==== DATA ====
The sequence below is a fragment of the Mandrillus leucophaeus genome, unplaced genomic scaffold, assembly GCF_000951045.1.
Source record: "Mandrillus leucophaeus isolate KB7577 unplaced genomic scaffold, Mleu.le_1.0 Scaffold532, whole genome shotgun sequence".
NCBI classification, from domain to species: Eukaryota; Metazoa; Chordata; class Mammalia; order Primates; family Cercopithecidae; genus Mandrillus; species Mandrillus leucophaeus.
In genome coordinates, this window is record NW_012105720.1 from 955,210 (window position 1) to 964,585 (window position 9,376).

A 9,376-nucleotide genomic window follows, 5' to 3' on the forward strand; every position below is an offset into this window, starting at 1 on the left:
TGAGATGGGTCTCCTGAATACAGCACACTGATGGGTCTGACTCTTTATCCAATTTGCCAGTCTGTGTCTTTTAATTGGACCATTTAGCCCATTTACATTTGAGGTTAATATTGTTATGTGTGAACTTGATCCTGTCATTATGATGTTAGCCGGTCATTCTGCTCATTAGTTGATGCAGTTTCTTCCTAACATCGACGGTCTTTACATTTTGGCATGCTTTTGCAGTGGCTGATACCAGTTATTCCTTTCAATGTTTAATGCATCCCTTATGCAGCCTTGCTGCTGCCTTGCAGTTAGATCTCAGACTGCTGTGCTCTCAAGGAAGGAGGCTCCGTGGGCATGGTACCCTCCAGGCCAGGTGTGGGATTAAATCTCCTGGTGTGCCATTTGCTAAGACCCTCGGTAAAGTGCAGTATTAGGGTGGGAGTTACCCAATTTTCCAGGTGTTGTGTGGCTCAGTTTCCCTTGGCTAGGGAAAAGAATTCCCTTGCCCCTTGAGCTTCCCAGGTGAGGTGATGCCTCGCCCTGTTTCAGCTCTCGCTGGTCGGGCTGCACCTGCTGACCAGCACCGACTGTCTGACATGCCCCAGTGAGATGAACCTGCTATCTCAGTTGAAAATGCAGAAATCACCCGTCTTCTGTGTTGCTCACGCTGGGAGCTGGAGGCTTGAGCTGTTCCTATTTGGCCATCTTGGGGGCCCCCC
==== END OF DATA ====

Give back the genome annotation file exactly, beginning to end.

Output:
The sequence below is a fragment of the Mandrillus leucophaeus genome, unplaced genomic scaffold, assembly GCF_000951045.1.
Source record: "Mandrillus leucophaeus isolate KB7577 unplaced genomic scaffold, Mleu.le_1.0 Scaffold532, whole genome shotgun sequence".
NCBI classification, from domain to species: Eukaryota; Metazoa; Chordata; class Mammalia; order Primates; family Cercopithecidae; genus Mandrillus; species Mandrillus leucophaeus.
In genome coordinates, this window is record NW_012105720.1 from 955,210 (window position 1) to 964,585 (window position 9,376).

A 9,376-nucleotide genomic window follows, 5' to 3' on the forward strand; every position below is an offset into this window, starting at 1 on the left:
TGAGATGGGTCTCCTGAATACAGCACACTGATGGGTCTGACTCTTTATCCAATTTGCCAGTCTGTGTCTTTTAATTGGACCATTTAGCCCATTTACATTTGAGGTTAATATTGTTATGTGTGAACTTGATCCTGTCATTATGATGTTAGCCGGTCATTCTGCTCATTAGTTGATGCAGTTTCTTCCTAACATCGACGGTCTTTACATTTTGGCATGCTTTTGCAGTGGCTGATACCAGTTATTCCTTTCAATGTTTAATGCATCCCTTATGCAGCCTTGCTGCTGCCTTGCAGTTAGATCTCAGACTGCTGTGCTCTCAAGGAAGGAGGCTCCGTGGGCATGGTACCCTCCAGGCCAGGTGTGGGATTAAATCTCCTGGTGTGCCATTTGCTAAGACCCTCGGTAAAGTGCAGTATTAGGGTGGGAGTTACCCAATTTTCCAGGTGTTGTGTGGCTCAGTTTCCCTTGGCTAGGGAAAAGAATTCCCTTGCCCCTTGAGCTTCCCAGGTGAGGTGATGCCTCGCCCTGTTTCAGCTCTCGCTGGTCGGGCTGCACCTGCTGACCAGCACCGACTGTCTGACATGCCCCAGTGAGATGAACCTGCTATCTCAGTTGAAAATGCAGAAATCACCCGTCTTCTGTGTTGCTCACGCTGGGAGCTGGAGGCTTGAGCTGTTCCTATTTGGCCATCTTGGGGGCCCCCC